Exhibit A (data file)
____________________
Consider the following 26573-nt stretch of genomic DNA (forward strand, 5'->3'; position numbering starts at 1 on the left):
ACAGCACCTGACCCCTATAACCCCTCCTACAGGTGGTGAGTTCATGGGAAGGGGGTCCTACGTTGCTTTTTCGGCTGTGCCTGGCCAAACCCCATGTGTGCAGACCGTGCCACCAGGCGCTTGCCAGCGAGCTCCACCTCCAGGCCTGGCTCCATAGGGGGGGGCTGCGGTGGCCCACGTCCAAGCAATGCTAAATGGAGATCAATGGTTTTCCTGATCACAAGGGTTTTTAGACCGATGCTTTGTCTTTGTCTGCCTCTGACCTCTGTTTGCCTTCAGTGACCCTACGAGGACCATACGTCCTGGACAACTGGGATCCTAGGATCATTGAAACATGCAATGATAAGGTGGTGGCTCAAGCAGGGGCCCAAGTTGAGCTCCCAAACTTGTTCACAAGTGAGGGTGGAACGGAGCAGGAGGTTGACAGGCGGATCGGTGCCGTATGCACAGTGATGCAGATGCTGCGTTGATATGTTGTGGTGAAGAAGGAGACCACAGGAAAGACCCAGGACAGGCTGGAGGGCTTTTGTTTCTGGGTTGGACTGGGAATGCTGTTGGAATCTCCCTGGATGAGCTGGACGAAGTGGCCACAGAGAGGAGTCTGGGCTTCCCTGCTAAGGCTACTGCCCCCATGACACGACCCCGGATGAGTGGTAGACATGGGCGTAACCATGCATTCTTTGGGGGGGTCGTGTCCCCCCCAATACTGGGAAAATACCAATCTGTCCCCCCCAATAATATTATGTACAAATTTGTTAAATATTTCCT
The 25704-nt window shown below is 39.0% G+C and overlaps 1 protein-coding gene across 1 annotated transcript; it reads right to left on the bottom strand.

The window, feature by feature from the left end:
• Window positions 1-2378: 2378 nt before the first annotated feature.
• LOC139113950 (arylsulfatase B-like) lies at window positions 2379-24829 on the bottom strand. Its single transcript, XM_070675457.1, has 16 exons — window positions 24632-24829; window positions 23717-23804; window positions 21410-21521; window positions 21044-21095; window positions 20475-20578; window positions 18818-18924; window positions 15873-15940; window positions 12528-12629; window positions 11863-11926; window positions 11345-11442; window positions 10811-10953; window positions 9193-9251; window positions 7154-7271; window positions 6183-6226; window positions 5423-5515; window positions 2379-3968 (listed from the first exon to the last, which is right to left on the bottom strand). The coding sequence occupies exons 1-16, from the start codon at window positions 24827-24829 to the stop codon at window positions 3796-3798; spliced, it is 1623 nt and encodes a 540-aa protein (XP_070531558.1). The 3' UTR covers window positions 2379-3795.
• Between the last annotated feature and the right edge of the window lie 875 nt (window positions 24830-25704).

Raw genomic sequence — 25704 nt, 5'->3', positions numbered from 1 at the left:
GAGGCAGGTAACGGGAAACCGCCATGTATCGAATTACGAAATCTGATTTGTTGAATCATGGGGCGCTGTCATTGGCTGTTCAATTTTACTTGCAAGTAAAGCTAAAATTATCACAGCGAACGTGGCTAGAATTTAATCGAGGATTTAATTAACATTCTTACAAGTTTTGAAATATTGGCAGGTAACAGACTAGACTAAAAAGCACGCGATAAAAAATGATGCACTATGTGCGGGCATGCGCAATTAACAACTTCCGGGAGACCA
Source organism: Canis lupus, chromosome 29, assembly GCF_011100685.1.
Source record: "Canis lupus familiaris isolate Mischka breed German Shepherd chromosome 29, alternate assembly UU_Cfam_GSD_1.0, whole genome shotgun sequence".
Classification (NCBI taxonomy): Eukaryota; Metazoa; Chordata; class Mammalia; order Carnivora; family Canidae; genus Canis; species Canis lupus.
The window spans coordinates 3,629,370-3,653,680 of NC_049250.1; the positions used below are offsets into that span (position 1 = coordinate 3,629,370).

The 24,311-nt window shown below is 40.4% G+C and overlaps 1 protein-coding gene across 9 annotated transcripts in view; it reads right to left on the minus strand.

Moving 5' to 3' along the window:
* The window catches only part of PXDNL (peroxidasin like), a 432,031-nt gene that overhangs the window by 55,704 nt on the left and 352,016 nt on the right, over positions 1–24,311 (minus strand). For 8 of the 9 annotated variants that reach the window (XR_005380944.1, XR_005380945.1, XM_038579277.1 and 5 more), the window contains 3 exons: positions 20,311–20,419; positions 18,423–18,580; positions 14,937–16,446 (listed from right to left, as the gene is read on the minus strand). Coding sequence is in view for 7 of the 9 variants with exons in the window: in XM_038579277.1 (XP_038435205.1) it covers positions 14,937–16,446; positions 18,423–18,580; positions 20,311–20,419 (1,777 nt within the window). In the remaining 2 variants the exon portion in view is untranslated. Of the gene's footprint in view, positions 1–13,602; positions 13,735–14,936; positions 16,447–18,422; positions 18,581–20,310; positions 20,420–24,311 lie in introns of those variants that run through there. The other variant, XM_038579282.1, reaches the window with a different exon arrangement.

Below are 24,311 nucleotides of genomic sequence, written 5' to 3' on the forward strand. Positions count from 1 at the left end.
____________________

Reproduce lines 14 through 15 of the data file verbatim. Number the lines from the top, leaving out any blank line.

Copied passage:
The 24,311-nt window shown below is 40.4% G+C and overlaps 1 protein-coding gene across 9 annotated transcripts in view; it reads right to left on the minus strand.

Moving 5' to 3' along the window: